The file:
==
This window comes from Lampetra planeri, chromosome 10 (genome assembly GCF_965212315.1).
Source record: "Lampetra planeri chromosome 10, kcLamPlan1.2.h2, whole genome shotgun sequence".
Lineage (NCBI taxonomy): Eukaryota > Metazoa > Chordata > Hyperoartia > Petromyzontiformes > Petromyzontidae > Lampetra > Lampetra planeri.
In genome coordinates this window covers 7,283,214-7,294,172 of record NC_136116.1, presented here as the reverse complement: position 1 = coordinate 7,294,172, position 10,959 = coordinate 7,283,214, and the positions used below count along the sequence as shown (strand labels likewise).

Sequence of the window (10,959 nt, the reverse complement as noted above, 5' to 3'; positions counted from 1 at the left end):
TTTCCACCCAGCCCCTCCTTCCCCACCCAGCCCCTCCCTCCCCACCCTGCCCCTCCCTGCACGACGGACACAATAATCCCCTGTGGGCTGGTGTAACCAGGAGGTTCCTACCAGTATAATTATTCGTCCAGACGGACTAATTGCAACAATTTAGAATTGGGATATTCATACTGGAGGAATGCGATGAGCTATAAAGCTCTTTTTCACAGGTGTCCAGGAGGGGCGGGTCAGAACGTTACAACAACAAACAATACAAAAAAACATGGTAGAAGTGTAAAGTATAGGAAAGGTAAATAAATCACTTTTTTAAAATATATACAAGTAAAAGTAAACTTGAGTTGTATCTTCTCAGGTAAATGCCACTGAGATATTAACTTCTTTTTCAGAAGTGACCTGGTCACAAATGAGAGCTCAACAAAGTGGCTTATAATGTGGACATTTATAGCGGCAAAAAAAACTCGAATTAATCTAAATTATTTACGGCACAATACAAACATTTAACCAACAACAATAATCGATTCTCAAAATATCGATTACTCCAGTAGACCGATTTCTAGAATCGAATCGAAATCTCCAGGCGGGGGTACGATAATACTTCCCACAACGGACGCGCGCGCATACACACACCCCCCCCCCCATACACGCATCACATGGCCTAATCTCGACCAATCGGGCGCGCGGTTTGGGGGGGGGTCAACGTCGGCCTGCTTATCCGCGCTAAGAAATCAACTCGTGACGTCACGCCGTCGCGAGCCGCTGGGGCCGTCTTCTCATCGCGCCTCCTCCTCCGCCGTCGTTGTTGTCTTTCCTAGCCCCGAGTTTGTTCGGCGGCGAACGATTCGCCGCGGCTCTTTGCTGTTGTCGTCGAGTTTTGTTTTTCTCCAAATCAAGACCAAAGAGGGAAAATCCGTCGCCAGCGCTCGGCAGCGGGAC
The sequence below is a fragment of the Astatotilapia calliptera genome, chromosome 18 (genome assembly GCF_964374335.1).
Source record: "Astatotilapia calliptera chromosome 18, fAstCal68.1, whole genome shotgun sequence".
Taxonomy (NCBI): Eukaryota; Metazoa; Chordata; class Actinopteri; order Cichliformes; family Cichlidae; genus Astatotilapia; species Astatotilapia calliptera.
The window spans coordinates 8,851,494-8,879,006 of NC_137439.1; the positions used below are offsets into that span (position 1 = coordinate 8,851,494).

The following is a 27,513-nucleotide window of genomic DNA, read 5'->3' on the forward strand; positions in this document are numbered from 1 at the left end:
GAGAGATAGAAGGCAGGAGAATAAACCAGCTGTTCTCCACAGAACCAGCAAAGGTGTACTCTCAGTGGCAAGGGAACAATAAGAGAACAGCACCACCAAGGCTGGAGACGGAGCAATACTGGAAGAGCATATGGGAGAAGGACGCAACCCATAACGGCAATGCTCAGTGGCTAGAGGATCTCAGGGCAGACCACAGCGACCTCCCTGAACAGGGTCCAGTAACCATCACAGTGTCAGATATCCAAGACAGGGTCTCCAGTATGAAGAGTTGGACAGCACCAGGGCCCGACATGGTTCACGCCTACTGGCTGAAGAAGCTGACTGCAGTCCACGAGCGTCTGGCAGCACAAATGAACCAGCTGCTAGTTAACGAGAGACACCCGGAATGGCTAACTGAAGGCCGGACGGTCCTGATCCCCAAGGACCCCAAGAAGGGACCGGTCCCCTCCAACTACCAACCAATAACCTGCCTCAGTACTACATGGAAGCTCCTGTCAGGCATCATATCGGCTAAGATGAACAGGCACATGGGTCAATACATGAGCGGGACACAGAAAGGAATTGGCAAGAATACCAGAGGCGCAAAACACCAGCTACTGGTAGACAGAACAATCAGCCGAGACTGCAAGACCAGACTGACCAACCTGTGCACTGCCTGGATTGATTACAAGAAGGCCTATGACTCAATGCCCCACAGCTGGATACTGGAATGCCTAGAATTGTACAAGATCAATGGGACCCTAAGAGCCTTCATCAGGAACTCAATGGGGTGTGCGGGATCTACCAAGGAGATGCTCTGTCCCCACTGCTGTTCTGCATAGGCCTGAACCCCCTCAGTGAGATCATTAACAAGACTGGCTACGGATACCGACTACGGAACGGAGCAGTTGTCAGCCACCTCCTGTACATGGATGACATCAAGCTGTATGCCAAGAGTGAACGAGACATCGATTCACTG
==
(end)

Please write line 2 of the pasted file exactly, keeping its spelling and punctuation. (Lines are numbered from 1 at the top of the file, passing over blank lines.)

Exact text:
Source record: "Lampetra planeri chromosome 10, kcLamPlan1.2.h2, whole genome shotgun sequence".